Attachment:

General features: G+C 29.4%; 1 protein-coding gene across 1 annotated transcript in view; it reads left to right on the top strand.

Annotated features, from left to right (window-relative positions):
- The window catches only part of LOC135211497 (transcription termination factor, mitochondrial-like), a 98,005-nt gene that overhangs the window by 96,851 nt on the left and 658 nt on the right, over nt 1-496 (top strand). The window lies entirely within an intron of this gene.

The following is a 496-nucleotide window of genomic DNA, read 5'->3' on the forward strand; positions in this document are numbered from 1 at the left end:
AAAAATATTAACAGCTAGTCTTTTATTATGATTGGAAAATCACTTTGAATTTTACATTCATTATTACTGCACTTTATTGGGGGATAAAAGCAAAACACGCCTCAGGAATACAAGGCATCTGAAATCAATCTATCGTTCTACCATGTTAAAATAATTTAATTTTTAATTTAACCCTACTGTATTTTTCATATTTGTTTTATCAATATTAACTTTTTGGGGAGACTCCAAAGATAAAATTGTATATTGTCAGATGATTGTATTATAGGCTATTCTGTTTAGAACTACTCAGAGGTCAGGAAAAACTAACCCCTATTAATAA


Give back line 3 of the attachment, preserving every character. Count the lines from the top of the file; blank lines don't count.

- The window catches only part of LOC135211497 (transcription termination factor, mitochondrial-like), a 98,005-nt gene that overhangs the window by 96,851 nt on the left and 658 nt on the right, over nt 1-496 (top strand). The window lies entirely within an intron of this gene.